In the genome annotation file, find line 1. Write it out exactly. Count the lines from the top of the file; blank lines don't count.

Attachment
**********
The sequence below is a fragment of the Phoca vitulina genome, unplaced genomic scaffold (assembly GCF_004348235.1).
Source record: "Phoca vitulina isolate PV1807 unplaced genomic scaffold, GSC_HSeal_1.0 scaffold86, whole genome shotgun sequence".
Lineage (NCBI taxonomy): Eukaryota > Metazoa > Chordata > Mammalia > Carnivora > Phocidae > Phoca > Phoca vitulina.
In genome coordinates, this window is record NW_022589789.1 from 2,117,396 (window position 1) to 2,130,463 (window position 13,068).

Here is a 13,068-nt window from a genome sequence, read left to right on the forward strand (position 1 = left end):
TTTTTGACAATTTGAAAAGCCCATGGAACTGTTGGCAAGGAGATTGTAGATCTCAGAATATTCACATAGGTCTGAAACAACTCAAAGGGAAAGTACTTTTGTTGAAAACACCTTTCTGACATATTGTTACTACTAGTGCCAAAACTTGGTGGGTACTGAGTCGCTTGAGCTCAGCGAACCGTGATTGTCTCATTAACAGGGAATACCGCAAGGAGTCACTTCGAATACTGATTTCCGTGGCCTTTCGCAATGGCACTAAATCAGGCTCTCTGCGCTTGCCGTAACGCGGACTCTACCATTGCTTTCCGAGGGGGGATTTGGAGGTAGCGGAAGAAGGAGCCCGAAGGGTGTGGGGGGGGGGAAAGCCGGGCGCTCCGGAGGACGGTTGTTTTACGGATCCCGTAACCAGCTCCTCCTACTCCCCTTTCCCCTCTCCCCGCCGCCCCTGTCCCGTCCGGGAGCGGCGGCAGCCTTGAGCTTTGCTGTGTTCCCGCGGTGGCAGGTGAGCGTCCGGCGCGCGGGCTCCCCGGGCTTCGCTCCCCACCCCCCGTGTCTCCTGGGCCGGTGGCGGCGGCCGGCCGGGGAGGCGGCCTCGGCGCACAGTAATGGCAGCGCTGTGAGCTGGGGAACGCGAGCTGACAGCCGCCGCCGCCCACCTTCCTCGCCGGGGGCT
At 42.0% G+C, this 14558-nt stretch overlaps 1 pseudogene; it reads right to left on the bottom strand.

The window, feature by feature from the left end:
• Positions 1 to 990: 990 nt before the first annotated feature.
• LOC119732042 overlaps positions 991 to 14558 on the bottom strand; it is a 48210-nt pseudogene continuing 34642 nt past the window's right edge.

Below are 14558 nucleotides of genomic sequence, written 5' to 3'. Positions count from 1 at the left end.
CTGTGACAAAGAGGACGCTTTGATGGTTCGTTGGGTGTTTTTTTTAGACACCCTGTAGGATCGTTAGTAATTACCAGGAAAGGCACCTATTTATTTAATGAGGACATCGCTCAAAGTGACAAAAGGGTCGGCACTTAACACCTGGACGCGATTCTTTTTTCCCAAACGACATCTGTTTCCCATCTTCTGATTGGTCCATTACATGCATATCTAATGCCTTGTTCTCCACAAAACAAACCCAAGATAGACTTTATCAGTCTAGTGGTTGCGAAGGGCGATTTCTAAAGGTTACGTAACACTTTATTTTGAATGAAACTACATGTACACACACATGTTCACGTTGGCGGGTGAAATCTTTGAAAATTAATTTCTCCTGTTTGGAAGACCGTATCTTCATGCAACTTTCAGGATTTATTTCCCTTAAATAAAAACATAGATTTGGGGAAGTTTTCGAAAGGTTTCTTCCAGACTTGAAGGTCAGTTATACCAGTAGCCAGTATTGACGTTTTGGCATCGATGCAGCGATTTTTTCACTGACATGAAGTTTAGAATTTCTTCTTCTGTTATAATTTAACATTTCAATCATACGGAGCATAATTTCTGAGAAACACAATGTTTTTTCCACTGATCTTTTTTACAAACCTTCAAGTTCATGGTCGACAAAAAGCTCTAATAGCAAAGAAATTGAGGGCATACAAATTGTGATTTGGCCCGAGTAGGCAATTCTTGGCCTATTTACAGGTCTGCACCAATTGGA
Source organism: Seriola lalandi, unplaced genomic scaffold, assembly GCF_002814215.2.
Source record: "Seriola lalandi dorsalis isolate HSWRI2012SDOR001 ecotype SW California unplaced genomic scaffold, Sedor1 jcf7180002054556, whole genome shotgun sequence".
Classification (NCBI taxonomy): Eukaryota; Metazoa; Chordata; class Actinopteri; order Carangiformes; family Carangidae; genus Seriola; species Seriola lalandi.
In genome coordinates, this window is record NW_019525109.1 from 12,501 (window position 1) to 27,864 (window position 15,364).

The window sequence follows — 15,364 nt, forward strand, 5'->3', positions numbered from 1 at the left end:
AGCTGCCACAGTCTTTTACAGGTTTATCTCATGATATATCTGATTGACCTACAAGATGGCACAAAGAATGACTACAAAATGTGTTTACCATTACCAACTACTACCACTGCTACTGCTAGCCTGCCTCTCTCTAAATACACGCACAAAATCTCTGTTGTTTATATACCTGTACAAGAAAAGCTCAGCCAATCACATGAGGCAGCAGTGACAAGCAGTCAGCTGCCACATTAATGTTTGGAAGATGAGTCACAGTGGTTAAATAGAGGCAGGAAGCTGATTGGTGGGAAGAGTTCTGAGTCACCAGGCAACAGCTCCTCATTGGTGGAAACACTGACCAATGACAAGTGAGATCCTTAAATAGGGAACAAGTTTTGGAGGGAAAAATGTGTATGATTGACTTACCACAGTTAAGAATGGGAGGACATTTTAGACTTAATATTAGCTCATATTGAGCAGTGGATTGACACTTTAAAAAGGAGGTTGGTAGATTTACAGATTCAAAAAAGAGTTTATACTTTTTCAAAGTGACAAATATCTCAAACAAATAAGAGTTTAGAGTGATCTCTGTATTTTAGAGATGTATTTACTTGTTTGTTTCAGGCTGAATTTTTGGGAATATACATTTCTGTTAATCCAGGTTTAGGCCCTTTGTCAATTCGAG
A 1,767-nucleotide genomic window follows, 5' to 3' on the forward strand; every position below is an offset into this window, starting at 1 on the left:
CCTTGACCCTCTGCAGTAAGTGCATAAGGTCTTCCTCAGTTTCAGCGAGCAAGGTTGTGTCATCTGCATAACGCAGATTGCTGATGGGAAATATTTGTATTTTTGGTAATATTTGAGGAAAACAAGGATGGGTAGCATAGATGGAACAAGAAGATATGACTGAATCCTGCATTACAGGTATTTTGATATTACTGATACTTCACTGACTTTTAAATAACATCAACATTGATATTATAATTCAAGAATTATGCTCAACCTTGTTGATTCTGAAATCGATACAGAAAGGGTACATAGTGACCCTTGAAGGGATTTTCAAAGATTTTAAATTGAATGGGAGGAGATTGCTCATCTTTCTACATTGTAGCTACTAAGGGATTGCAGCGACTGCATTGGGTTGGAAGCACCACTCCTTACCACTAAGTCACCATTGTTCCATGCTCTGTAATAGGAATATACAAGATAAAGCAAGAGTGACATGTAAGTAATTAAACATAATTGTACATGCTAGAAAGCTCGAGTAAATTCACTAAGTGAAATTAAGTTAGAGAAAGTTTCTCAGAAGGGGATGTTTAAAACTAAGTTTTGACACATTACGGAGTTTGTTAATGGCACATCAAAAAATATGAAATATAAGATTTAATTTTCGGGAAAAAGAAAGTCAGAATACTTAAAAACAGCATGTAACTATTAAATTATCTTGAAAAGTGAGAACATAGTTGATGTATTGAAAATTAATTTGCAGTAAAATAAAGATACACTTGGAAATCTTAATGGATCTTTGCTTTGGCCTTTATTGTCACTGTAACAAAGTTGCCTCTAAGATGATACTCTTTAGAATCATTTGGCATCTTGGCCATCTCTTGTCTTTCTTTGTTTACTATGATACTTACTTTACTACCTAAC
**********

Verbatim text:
The sequence below is a fragment of the Phoca vitulina genome, unplaced genomic scaffold (assembly GCF_004348235.1).